Tuesday, June 24, 2008

Relief and Reconstruction - Cyclone and Earthquake (Part 1)

My son and I were nearly drowned in the swimming pool of Guoman Hotel in Port Dickson. It was the morning after the infamous 26th Dec 2004. Over 200,000 people living in the peripherals of the Indian Ocean perished when a tsunami was generated by a massive earthquake off Aceh.
We were struggling in the water and trying to attract attention by waving and shouting. Passersby were a mere few meters away. They paid scant attention or misinterpreted our actions and were left to fend for ourselves. My son put his arm around me and we started sinking. Both of us drank plenty of water. My son calmed down somewhat remembering the coaching that he has. I managed to detach myself from him and then started pushing him by his armpit to side of the pool. With his elbows securely on the solid tiles, he clasped his hands together and uttered these words, “Thank you God!”
I could not imagine the suffering of the ordinary folks in Sichuan, China and Irrawaddy, Myanmar after being devastated by an earthquake (12th May) and cyclone (2nd May) respectively. Over a hundred thousand perished and millions were made homeless.
The Star reported yesterday that MERCY disbursed RM2,000,000 for direct on the ground expenses in Myanmar. Half were spent on relief work while the other half on education for affected children. The operational costs came up to RM33,000 (less than 2% of the total). They must be managing the funds very well. It is not unusual that 30% or more of the donations goes into non-direct costs like operations and administration.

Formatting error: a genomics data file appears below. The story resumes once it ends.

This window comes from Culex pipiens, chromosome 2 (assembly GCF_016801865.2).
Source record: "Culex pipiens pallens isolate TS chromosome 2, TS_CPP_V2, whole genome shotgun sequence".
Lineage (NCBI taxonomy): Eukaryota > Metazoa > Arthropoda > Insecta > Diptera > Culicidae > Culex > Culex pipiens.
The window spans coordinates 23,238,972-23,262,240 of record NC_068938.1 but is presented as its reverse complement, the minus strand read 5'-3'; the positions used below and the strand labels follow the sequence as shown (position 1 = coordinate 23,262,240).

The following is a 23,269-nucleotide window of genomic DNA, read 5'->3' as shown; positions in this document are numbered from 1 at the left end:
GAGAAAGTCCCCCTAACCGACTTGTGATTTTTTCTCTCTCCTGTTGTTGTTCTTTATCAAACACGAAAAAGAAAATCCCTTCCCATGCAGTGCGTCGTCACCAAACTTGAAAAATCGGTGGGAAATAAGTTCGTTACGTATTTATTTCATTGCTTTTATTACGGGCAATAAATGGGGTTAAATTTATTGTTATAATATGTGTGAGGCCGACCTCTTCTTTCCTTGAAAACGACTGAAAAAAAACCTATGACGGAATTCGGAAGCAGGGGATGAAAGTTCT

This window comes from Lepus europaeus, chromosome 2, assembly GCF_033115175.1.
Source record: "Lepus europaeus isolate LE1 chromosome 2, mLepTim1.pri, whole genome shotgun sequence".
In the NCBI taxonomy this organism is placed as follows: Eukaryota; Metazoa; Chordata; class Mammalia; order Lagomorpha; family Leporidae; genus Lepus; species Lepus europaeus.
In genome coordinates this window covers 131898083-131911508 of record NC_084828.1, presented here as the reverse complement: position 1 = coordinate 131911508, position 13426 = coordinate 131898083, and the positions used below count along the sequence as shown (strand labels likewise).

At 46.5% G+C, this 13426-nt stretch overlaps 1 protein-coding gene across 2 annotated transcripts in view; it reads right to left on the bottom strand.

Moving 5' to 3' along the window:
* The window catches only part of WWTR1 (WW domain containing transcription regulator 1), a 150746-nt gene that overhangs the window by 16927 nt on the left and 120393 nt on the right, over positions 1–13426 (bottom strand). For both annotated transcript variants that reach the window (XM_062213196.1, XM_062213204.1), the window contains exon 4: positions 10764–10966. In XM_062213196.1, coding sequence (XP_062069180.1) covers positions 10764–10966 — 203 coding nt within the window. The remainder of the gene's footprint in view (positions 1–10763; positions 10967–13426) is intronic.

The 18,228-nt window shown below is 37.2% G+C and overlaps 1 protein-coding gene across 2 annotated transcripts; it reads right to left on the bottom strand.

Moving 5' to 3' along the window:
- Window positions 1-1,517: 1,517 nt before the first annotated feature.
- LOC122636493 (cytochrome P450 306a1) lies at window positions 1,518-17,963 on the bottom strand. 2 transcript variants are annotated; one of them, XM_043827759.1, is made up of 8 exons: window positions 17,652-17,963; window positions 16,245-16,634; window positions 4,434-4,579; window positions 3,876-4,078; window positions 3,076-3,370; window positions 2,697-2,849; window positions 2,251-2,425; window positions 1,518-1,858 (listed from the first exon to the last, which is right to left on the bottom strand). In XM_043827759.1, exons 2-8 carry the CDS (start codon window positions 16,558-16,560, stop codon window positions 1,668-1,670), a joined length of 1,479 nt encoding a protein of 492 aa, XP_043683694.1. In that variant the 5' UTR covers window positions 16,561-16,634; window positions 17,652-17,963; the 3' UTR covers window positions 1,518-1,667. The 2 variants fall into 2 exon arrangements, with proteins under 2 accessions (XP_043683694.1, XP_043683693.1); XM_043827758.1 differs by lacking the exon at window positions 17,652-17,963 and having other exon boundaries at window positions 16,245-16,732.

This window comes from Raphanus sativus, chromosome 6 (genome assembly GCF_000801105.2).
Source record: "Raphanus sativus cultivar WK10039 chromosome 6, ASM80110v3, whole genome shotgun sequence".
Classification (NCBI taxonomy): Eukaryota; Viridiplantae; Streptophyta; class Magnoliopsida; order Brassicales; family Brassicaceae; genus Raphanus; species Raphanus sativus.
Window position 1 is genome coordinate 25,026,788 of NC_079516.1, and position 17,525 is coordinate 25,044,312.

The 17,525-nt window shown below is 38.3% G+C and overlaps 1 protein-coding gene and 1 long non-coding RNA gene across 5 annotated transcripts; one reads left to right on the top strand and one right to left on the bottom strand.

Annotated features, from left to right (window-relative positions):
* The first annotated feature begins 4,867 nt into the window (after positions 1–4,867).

The Cuban Medical Centre in Yogyakarta helping earthquake (27 May '06) victims.
Within a month RM2 mil was on the ground which is impressive esp. with an uncooperative and paranoia government in power. Promptness in disbursing funds is so important. The benchmark to work with is to get the donations on the ground within 60 days for relief, recovery and education programs. This includes the very important first few days where rescue of the living, burial of the dead and sanitizing the disaster zone are done. Concurrently, relief operations will be set up for the survivors.

A look at the list of expenses from the table provided by MERCY will indicate that it is involved very much in relief and recovery operations rather than rescue. Rescue is a much more technical exercise and generally only government funded departments can maintained and trained such teams.

Earthquake in Yogjakarta in May 2006 - 6,000 died and about 200,000 houses damaged or destroyed
After the rescue, recovery, relief and education it will be followed closely by reconstruction and rebuilding esp. repairing and building new houses. Other programs like donations, micro-credit and micro-enterprise will try to get the populace back to their feet. MERCY has another RM2 mil to disbursed. This will most likely be allocated for rebuilding homes, lives and livelihood. It may take up to 1 -2 years.

1 comment:

Kenny Mah said...

Well-written coverage of the recent natural disasters and what we're doing to help out. I didn't realize so much money would normally go to operational costs. I guess MERCY did a very good job of managing the money. Good on them!